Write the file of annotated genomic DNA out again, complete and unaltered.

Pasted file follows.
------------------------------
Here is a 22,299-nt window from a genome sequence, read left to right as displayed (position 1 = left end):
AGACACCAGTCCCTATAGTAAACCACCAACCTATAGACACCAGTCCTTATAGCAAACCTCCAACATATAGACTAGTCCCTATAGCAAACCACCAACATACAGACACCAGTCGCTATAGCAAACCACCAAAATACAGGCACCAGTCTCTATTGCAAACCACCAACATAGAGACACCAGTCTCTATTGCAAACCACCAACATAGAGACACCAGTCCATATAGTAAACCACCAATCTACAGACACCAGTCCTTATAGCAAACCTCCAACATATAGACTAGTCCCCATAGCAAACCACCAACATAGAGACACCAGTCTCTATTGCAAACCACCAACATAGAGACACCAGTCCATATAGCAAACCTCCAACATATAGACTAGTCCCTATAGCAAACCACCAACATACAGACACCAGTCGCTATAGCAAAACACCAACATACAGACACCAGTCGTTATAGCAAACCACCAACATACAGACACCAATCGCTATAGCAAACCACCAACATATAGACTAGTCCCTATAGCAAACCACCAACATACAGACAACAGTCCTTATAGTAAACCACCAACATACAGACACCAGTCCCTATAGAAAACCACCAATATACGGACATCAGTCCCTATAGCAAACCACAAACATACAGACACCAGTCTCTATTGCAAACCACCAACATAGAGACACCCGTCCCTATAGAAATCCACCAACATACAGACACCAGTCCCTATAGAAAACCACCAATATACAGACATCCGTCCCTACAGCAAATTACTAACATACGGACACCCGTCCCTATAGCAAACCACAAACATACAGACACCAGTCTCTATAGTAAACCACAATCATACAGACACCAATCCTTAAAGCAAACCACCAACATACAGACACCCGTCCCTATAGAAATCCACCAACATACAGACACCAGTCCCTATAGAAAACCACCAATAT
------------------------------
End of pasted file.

Here is a 22,299-nt window from a genome sequence, read left to right as displayed (position 1 = left end):
AGACACCAGTCCCTATAGTAAACCACCAACCTATAGACACCAGTCCTTATAGCAAACCTCCAACATATAGACTAGTCCCTATAGCAAACCACCAACATACAGACACCAGTCGCTATAGCAAACCACCAAAATACAGGCACCAGTCTCTATTGCAAACCACCAACATAGAGACACCAGTCTCTATTGCAAACCACCAACATAGAGACACCAGTCCATATAGTAAACCACCAATCTACAGACACCAGTCCTTATAGCAAACCTCCAACATATAGACTAGTCCCCATAGCAAACCACCAACATAGAGACACCAGTCTCTATTGCAAACCACCAACATAGAGACACCAGTCCATATAGCAAACCTCCAACATATAGACTAGTCCCTATAGCAAACCACCAACATACAGACACCAGTCGCTATAGCAAAACACCAACATACAGACACCAGTCGTTATAGCAAACCACCAACATACAGACACCAATCGCTATAGCAAACCACCAACATATAGACTAGTCCCTATAGCAAACCACCAACATACAGACAACAGTCCTTATAGTAAACCACCAACATACAGACACCAGTCCCTATAGAAAACCACCAATATACGGACATCAGTCCCTATAGCAAACCACAAACATACAGACACCAGTCTCTATTGCAAACCACCAACATAGAGACACCCGTCCCTATAGAAATCCACCAACATACAGACACCAGTCCCTATAGAAAACCACCAATATACAGACATCCGTCCCTACAGCAAATTACTAACATACGGACACCCGTCCCTATAGCAAACCACAAACATACAGACACCAGTCTCTATAGTAAACCACAATCATACAGACACCAATCCTTAAAGCAAACCACCAACATACAGACACCCGTCCCTATAGAAATCCACCAACATACAGACACCAGTCCCTATAGAAAACCACCAATAT